Director brings fresh ideas to theatre school
The curtains are drawn back and the School of Theatre ‘ Dance is about to embark on a fresh act with a new director at the helm.
Steven Wallace, the new director for the School, hopes to expand on the achievements of former director Sydney Berger and take the theater program to a new, higher level.
"From Sydney Berger on down, everyone was looking for someone to come in and take it to another direction -†a new level, really," Wallace said. "To come in, sit in Sydney’s chair and do what Sydney has done is not the most interesting thing for me: he’s already done it. When he put it in, it was cutting edge and interesting and worked for him, and now: What’s the next level?"
The School recently revamped its master’s of fine arts program for acting and directing. For this school year, a small number of students will be admitted and will complete a two-year residency at the University for their degree. Wallace also has plans for the Jose Quintero Lab Theatre.
"Very much like the main stage series, where we have four shows and sell them as a season subscription, we’ll probably put in a subgroup that will be just edgier, modern pieces that are really designed to speak to the campus audience," Wallace said. "And I can see down the future, depending on the how the space operates, inviting other theater companies in and doing some pieces, performing here so it really brings artists in and out of the community."
Wallace’s School prospects aren’t limited to the University body itself. The city, Wallace said, has an active art scene that surrounds Houstonians and is easily accessible.
"From the Alley Theatre to the stages to Theater Under the Stars to across the board there are many levels of theater happening, and symphony and opera. It’s not just sort of ‘we’re a big city, we should have some art.’ It really is integrated into the community," Wallace said.
Houston will also help in the education of the students, Wallace said, as the city is the perfect crux between professional and educational spheres.
"Part of what I hope to bring to the table is the cross-section between educational theater and professional theater, finding opportunities where both programs cross. It’s that connecting point where our students really get a chance to learn," Wallace said. "Not just with faculty, but also whether it’s bringing guests artists or visiting professional theaters. Those are the kinds of things Houston can provide."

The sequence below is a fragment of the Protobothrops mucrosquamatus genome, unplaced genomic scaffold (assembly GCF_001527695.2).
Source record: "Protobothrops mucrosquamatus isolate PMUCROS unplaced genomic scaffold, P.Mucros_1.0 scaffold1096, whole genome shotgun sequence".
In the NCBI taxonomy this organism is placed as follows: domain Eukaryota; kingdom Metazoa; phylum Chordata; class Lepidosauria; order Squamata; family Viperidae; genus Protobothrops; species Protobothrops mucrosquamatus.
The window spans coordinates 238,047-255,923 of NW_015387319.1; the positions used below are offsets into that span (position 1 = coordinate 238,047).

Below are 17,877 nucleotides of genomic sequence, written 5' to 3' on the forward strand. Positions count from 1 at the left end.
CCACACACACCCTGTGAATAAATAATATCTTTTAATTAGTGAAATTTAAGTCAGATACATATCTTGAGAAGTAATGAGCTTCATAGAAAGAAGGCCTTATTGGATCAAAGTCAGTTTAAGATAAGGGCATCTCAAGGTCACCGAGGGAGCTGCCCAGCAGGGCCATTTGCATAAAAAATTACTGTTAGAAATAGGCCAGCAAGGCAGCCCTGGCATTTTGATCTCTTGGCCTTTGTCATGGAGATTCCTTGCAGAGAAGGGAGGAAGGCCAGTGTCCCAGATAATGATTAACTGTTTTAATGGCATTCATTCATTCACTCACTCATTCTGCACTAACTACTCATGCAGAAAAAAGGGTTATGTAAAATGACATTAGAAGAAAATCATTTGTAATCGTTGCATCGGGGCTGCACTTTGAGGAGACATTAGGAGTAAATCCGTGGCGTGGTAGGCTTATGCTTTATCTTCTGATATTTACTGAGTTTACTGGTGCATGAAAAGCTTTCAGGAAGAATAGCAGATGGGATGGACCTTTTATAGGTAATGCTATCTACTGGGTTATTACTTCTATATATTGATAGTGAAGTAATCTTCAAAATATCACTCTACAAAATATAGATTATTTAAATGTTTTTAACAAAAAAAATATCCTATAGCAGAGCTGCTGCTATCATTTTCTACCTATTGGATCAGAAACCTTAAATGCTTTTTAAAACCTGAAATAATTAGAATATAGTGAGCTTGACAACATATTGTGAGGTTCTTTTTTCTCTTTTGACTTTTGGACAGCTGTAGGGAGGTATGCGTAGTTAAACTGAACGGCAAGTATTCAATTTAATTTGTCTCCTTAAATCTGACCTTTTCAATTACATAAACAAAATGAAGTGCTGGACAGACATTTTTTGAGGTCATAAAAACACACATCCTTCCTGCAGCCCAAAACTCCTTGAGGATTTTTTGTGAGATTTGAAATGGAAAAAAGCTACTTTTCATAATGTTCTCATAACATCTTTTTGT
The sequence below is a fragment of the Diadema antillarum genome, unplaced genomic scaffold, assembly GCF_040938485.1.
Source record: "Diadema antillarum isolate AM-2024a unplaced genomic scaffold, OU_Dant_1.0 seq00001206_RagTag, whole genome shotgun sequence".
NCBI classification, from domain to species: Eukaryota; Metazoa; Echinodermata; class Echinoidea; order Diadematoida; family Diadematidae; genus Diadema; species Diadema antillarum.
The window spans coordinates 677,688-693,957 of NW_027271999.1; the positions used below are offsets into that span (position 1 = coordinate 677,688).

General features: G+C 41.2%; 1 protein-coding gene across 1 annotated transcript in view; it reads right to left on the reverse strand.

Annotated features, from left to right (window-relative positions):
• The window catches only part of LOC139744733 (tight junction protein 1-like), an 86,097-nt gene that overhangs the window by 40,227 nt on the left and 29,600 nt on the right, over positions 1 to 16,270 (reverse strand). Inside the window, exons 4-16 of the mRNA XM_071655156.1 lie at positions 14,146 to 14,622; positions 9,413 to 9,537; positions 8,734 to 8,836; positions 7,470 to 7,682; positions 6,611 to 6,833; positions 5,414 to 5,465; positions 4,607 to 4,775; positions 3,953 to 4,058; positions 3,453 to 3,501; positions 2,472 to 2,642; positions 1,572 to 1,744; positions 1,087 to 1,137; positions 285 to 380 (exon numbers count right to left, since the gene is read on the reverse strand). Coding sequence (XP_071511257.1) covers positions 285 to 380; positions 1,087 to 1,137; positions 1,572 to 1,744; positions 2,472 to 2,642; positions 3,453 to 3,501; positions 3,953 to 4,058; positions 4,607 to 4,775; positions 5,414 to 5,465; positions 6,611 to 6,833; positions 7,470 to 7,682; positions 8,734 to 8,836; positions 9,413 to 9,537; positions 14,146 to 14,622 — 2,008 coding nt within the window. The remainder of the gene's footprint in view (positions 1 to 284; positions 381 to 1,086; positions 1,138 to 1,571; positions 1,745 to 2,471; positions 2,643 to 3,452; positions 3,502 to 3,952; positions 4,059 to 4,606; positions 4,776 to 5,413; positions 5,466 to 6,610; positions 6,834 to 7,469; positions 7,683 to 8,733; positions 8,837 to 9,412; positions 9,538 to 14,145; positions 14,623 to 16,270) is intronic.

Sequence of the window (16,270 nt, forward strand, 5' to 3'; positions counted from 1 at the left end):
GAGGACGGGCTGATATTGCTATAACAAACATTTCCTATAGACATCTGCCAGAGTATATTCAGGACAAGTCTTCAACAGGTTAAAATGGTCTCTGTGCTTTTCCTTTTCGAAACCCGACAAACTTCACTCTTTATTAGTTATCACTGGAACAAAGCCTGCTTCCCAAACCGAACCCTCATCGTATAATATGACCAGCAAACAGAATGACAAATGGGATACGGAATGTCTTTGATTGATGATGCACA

After spending his childhood in Europe, Wallace arrived to the United States at the age of 15. With a heavy background in science and mathematics, and speaking limited English, Wallace was enrolled in drama/speech classes in his public school.
"I spoke English like an American student would learn German and then go to Germany and speak the language," Wallace said. "I went into advising the first time, they saw all of these science and math courses, so they put me in drama/speech to help me foster English-speaking skills. That’s how it started, and I stayed connected ever since."
Wallace received a bachelor’s of science in drama and speech/English at Texas A’I University, now Texas A’M Kingsville. He later received his master of fine arts at Trinity University.
After teaching for eight years in Santa Fe, Wallace left to Los Angeles to gain first-hand experience in the film-television industry. But after nine years of living in Los Angeles, Wallace returned to teaching. His experience in Los Angeles is an important factor in how Wallace will shape his theater program.
"Part of my philosophy is that we need to recognize that theater is part of a huge entertainment industry now. Our students don’t just go to Broadway anymore. There’s a whole faÁade with Las Vegas alone. Think of Cirque du Soleil and many opportunities that come with that," he said.
Before arriving to UH, Wallace served as dean of the School of Theatre at Florida State University in Tallahassee, Fla.
Wallace has plans on starting a "business of the business" course in which upper-level theater students can receive a real perspective on being successful in places such as New York and Los Angeles. The course would discuss the basic issues from what it’s like to live in one of those cities to how to obtain a job while seeking acting gigs.
"I generally don’t think students should go there directly, but we have to train for a profession, and so that means what the profession is," Wallace said. "And to me, I’m not successful if I walk into McDonalds and see an actor working behind the counter."
Besides educating his students on the reality of making it in the entertainment industry, Wallace hopes to be part of the education of every student at the University. Specialization of a subject matter, Wallace said, occurs too quickly in colleges. And some students might brush off the fine arts believing they are of no use to their future career.
"The reality is, you’re going to study a lot of things you don’t like, and you’re going to see art that you’re not going to like. But you should understand why it’s interesting and why it’s there and why other people can appreciate it," Wallace said.